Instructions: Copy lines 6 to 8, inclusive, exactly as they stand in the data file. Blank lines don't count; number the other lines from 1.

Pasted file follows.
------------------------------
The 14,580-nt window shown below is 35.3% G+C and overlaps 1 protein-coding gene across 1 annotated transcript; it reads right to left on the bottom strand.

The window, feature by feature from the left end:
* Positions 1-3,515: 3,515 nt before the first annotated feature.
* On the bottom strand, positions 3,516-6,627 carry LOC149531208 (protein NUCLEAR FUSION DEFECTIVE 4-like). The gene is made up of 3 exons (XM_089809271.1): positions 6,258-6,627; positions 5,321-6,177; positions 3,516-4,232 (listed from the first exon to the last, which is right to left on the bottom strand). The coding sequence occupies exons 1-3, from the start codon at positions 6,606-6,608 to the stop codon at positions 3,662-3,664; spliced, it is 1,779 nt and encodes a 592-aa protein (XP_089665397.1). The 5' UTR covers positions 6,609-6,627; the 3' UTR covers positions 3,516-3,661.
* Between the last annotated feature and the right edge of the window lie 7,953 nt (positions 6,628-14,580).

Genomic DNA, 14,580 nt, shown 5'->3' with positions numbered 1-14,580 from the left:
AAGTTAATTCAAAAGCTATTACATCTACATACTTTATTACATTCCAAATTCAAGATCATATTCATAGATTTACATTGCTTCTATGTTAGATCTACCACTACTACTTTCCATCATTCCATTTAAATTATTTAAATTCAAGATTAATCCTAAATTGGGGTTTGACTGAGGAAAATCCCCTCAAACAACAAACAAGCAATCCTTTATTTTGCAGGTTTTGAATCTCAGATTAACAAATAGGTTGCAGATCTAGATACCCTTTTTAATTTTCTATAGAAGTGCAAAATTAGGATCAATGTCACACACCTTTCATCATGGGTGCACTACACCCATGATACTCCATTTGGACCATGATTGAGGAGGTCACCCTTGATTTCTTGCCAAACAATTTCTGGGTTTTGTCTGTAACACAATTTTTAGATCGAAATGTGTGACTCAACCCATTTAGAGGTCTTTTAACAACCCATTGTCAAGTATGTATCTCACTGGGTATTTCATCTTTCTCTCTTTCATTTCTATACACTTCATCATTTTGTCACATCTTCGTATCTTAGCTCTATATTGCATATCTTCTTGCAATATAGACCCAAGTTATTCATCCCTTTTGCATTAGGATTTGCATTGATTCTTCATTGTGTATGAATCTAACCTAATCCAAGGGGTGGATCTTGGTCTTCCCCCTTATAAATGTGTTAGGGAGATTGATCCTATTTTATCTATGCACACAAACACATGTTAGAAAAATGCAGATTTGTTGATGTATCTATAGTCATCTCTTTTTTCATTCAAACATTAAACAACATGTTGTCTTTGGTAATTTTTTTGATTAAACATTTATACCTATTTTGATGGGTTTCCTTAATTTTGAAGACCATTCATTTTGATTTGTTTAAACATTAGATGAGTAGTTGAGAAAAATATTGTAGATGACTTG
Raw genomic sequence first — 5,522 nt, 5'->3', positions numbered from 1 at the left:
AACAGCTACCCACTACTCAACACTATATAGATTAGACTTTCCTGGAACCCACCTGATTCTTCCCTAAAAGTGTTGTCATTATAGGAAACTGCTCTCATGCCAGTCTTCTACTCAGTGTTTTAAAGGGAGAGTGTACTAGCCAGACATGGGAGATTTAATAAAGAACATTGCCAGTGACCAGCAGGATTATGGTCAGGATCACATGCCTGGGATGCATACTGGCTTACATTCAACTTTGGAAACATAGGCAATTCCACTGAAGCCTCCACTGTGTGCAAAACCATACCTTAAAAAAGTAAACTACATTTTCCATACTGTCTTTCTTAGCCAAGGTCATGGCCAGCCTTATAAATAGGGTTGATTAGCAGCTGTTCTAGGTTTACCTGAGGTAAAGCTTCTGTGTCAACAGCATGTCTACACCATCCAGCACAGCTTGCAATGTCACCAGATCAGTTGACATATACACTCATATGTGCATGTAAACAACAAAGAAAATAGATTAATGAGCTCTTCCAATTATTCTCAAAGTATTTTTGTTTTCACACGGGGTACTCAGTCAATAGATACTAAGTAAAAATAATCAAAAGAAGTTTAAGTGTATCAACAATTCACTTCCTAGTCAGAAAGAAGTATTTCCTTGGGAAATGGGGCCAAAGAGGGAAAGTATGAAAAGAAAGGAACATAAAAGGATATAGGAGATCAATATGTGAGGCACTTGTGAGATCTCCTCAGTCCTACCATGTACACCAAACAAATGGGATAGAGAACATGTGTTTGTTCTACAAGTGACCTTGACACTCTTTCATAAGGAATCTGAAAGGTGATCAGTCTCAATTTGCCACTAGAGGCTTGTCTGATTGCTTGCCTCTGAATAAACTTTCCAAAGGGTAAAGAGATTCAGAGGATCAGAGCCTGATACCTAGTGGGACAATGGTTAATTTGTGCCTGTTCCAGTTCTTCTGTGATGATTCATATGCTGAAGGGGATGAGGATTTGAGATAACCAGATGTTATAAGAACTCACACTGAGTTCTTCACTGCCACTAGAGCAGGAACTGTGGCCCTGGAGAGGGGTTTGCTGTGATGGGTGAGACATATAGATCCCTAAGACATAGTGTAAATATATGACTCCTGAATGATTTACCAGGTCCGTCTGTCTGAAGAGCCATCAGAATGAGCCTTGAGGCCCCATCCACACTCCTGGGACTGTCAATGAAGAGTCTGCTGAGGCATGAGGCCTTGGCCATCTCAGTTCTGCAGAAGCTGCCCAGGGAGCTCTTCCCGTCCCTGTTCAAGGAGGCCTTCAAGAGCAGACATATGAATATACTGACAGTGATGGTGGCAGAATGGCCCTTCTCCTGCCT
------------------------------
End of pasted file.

Genomic DNA, 14,580 nt, shown 5'->3' with positions numbered 1-14,580 from the left:
AAGTTAATTCAAAAGCTATTACATCTACATACTTTATTACATTCCAAATTCAAGATCATATTCATAGATTTACATTGCTTCTATGTTAGATCTACCACTACTACTTTCCATCATTCCATTTAAATTATTTAAATTCAAGATTAATCCTAAATTGGGGTTTGACTGAGGAAAATCCCCTCAAACAACAAACAAGCAATCCTTTATTTTGCAGGTTTTGAATCTCAGATTAACAAATAGGTTGCAGATCTAGATACCCTTTTTAATTTTCTATAGAAGTGCAAAATTAGGATCAATGTCACACACCTTTCATCATGGGTGCACTACACCCATGATACTCCATTTGGACCATGATTGAGGAGGTCACCCTTGATTTCTTGCCAAACAATTTCTGGGTTTTGTCTGTAACACAATTTTTAGATCGAAATGTGTGACTCAACCCATTTAGAGGTCTTTTAACAACCCATTGTCAAGTATGTATCTCACTGGGTATTTCATCTTTCTCTCTTTCATTTCTATACACTTCATCATTTTGTCACATCTTCGTATCTTAGCTCTATATTGCATATCTTCTTGCAATATAGACCCAAGTTATTCATCCCTTTTGCATTAGGATTTGCATTGATTCTTCATTGTGTATGAATCTAACCTAATCCAAGGGGTGGATCTTGGTCTTCCCCCTTATAAATGTGTTAGGGAGATTGATCCTATTTTATCTATGCACACAAACACATGTTAGAAAAATGCAGATTTGTTGATGTATCTATAGTCATCTCTTTTTTCATTCAAACATTAAACAACATGTTGTCTTTGGTAATTTTTTTGATTAAACATTTATACCTATTTTGATGGGTTTCCTTAATTTTGAAGACCATTCATTTTGATTTGTTTAAACATTAGATGAGTAGTTGAGAAAAATATTGTAGATGACTTG
Raw genomic sequence first — 5,522 nt, 5'->3', positions numbered from 1 at the left: